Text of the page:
Oregon’s twentieth COVID-19 death is a 61-year-old man in Washington County, who tested positive on March 21, 2020, and died on April 1, 2020 at Tuality Healthcare. He had underlying medical conditions.

Oregon’s twenty-first COVID-19 death is a 91-year-old woman in Marion County, who tested positive on March 31, 2020, and died on April 1, 2020 at her residence. She had underlying medical conditions.

Update: The COVID-19 case data OHA publishes once a day on its website and shares once a day with the media are provisional and subject to change. A case reported yesterday as a Douglas County case was later determined to be a Lane County case. The total number of new cases in Lane County is 3 to reflect this change. However, the case moved from Douglas County to Lane County is not reflected in the total of new cases statewide for today.

Klamath County has 7 new confirmed COVID-19 cases

KLAMATH FALLS, Ore. – Klamath County Public Health (KCPH) officials have announced seven new COVID-19 cases in the county. These bring the county case count to 12, with 11 being active and one recovery.

While it is now known that Klamath County is experiencing community spread, Klamath County Public Health remains committed to identifying additional exposures when needed to best protect our community. Alaska Airlines Flight 583 from Santa Ana to Portland and Alaska Airlines Flight 2059 from Portland to Medford on March 21 have been identified as potential exposures. This was determined through contact tracing and investigation. Anyone associated with these flights who develop symptoms should contact their local public health agency.

KCPH is working with its colleagues at Jackson County Public Health to ensure the entire region is informed about the possible exposure on these flights.

Community spread is the reason people are asked to practice social distancing and stay home. Most people who contract COVID-19 will not have symptoms or have minor symptoms. Those individuals can carry the virus to infect people who are at greater risk, such as the elderly and those with underlying health conditions.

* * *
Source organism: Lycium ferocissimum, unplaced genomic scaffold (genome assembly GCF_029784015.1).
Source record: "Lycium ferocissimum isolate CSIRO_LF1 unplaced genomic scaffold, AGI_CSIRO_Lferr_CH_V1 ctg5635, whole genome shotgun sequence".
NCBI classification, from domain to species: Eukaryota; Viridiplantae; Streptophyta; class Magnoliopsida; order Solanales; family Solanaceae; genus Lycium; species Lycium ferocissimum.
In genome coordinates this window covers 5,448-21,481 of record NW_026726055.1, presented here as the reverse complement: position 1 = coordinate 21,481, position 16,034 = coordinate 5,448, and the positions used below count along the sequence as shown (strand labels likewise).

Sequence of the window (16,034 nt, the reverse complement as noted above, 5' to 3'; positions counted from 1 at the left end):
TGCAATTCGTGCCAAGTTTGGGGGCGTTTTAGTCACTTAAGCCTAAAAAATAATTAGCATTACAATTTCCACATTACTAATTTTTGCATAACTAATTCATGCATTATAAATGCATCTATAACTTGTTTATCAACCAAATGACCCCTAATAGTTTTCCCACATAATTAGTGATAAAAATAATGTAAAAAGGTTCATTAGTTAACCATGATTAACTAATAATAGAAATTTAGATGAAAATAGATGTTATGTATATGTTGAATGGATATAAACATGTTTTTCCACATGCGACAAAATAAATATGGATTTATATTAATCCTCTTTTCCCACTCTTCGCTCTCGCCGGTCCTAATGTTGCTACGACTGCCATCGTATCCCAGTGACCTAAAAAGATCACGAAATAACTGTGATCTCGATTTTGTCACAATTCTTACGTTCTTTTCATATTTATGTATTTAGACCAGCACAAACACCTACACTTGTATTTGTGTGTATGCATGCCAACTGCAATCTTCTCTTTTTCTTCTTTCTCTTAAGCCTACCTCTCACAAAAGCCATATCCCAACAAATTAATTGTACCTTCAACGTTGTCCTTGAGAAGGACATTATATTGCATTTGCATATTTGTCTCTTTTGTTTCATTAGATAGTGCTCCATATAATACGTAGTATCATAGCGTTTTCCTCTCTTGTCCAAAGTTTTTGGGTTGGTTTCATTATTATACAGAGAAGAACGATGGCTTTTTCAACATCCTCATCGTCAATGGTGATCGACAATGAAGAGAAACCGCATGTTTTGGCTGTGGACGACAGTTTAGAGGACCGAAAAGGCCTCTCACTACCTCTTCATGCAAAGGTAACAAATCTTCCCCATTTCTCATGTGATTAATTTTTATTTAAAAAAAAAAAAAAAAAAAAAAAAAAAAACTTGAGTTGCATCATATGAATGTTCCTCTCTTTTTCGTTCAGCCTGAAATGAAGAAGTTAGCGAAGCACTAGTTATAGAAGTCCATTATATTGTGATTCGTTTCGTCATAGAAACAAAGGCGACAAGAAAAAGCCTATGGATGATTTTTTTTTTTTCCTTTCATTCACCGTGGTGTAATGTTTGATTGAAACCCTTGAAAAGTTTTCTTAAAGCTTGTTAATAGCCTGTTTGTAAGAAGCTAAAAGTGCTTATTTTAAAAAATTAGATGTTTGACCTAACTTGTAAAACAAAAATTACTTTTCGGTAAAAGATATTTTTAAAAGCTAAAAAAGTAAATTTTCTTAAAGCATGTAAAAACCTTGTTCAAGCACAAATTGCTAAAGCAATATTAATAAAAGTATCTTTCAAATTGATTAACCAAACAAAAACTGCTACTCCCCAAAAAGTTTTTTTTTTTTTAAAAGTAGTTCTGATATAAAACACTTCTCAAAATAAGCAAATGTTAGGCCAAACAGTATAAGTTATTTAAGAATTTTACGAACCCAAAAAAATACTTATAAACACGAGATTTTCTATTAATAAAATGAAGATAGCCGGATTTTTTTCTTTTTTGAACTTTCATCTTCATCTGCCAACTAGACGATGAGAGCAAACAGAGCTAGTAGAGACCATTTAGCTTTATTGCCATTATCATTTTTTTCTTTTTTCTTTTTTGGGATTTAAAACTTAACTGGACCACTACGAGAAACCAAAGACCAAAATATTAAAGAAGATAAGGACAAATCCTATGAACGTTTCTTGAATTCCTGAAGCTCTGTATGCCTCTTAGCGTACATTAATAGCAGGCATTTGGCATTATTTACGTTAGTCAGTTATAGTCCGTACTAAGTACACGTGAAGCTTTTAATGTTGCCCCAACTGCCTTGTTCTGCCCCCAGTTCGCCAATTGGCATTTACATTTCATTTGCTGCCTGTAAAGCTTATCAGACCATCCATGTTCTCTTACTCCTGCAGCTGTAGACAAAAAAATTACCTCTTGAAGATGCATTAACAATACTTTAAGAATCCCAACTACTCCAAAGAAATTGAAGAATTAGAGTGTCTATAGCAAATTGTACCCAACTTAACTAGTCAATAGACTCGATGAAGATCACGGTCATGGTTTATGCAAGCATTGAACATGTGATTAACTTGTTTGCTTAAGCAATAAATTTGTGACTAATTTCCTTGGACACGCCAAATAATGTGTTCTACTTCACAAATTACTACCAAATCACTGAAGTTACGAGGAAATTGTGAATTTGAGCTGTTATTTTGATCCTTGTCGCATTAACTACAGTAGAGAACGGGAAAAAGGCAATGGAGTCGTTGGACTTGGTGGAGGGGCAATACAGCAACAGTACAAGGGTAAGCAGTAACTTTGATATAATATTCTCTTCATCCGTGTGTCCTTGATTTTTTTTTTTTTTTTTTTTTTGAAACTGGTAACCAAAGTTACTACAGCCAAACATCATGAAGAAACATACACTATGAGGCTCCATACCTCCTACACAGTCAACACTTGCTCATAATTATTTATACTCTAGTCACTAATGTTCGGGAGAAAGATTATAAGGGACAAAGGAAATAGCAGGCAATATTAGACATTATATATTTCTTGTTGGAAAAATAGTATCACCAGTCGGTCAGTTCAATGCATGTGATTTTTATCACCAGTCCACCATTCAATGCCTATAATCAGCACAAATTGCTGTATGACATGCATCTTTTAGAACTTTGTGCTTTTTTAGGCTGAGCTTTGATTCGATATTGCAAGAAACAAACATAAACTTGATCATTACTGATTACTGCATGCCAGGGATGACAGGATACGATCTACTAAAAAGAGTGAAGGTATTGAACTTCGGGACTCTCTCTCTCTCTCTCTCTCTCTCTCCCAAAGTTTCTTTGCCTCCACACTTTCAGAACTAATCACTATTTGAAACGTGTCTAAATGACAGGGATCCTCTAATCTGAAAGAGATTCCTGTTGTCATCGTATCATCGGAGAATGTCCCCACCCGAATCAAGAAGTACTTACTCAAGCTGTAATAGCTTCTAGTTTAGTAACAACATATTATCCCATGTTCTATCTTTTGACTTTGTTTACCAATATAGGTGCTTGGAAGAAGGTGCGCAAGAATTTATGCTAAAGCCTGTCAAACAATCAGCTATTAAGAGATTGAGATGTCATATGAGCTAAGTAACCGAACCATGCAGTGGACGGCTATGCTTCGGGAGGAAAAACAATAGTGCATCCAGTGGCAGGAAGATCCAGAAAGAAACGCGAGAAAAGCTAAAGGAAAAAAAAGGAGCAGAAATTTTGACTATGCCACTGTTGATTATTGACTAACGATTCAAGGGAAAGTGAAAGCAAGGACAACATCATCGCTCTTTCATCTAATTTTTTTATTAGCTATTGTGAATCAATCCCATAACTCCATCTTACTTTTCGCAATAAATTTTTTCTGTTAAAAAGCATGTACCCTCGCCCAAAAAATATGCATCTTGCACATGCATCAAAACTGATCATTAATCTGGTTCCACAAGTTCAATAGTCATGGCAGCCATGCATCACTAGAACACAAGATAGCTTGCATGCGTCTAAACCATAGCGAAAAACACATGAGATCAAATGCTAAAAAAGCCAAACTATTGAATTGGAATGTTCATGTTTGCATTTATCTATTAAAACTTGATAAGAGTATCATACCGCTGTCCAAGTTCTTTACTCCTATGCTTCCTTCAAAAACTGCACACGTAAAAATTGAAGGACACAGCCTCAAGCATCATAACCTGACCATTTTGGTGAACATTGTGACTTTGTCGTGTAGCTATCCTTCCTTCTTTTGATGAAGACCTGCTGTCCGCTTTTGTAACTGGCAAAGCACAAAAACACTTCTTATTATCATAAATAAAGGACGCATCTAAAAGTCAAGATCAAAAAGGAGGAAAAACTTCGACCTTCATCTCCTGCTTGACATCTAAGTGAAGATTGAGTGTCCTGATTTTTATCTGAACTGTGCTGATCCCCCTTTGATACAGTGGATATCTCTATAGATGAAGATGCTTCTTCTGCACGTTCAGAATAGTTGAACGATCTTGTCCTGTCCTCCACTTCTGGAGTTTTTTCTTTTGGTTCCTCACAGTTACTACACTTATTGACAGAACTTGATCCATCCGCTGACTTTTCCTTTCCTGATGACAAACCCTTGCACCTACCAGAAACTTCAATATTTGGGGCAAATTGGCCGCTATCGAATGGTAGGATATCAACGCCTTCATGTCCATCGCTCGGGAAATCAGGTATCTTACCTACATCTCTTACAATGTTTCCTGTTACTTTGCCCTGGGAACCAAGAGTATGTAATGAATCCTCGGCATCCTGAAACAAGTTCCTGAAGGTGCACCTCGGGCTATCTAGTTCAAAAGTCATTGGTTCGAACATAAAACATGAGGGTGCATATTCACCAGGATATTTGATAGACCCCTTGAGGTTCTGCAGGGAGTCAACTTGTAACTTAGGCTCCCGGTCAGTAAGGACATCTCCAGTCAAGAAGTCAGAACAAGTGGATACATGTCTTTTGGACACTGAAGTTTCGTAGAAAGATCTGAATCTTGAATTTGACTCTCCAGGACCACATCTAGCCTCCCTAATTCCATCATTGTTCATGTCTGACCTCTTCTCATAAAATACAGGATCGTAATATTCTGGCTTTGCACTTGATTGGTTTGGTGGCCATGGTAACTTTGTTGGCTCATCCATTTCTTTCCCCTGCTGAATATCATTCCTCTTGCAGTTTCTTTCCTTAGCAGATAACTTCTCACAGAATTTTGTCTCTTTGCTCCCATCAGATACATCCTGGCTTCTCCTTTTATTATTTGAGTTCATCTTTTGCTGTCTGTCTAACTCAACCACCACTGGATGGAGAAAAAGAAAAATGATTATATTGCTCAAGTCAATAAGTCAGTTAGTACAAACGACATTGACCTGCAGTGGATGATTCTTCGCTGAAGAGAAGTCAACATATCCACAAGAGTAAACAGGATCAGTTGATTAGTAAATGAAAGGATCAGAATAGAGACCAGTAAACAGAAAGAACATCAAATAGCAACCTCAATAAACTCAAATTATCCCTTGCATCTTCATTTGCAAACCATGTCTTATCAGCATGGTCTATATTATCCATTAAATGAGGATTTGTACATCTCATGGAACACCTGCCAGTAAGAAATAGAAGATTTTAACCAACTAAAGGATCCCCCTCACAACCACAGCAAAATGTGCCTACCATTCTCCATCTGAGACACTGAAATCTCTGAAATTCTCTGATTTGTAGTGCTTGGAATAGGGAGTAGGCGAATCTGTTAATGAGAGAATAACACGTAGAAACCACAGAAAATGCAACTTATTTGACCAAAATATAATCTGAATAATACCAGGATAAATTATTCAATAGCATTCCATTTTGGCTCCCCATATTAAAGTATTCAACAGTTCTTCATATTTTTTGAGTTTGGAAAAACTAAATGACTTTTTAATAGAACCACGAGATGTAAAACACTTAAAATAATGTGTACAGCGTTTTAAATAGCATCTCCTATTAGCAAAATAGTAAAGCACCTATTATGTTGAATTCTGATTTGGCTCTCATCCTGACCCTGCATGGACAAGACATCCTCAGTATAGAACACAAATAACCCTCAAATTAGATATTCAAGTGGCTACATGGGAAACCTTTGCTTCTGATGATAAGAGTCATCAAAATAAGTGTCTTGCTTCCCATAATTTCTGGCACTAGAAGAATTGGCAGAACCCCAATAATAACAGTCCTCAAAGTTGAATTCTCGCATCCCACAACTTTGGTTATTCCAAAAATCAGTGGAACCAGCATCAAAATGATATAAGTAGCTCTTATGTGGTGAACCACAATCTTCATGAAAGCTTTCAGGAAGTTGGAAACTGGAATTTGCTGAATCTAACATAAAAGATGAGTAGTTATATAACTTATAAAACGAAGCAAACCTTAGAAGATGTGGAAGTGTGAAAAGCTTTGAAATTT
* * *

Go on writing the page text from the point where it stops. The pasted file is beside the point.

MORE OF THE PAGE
To protect the identity of individuals with an illness, KCPH’s threshold for sharing communicable disease demographics is 10 cases.

Age groupCasesEver hospitalizedDeath
0-19
20-293
30-391
40-4931
50-592
60-6931

COVID-19 has claimed one more life in Oregon, raising the state’s death toll to 19, the Oregon Health Authority reported at 8 a.m. today.

Oregon Health Authority also reported 47 new cases of COVID-19 as of 8 a.m. today. The new COVID-19 cases reported today are in the following counties: Benton (1), Clackamas (6), Deschutes (3), Douglas (1), Jackson (1), Lane (2), Lincoln (1), Marion (10), Multnomah (18), Washington (3), and Yamhill (1). One case previously reported in Hood River County was identified as a resident of another state; thus, today’s statewide case count is 736. Oregon Health Authority reports new cases once a day on its website: www.healthoregon.org/coronavirus.

Oregon’s nineteenth COVID-19 death is a 70-year-old woman in Multnomah County, who tested positive on March 27, 2020, and died on March 29, 2020 at her residence. She had underlying medical conditions.

Update: The COVID-19 case data OHA publishes once a day on its website and shares once a day with the media are provisional and subject to change. A case reported yesterday as a Hood River County case was later determined to be a Washington State case. The total number of new cases reported as of yesterday has changed from 690 to 689.

KLAMATH BASIN LOCAL NEWS from BASINLIFE.COM, CLICK HERE

Latest COVID-19 projections show social distancing can cut coronavirus infections if Oregonians keep current measures in place into May

Updated projections from health researchers show that there is “strong evidence that measures currently in place in Oregon are reducing transmission,” according to the latest models.  The most recent data suggest that current social distancing measures could cut transmission rates between 50%-70% if Oregonians maintain these limitations on virus-spreading interactions into early May.

If Oregonians can maintain current social distancing efforts and the current projections hold true, the state could meet the likely demand for hospital beds under current strategies. 

According to the latest report, researchers estimate that Oregon has slightly higher numbers of current infections than previously assessed, based on an increase in reported cases from earlier time points.

  • COVID-19 infections: Under current social distancing conditions with the cooperation of most Oregonians to Stay Home, Save Lives, it is estimated that in early May Oregon would have over 4,000 cumulative infections and 200-1,200 active infections. However, if the state were to reopen non-essential businesses (while keeping schools closed), the number of new infections would spike to as many as 3,500 active infections by early May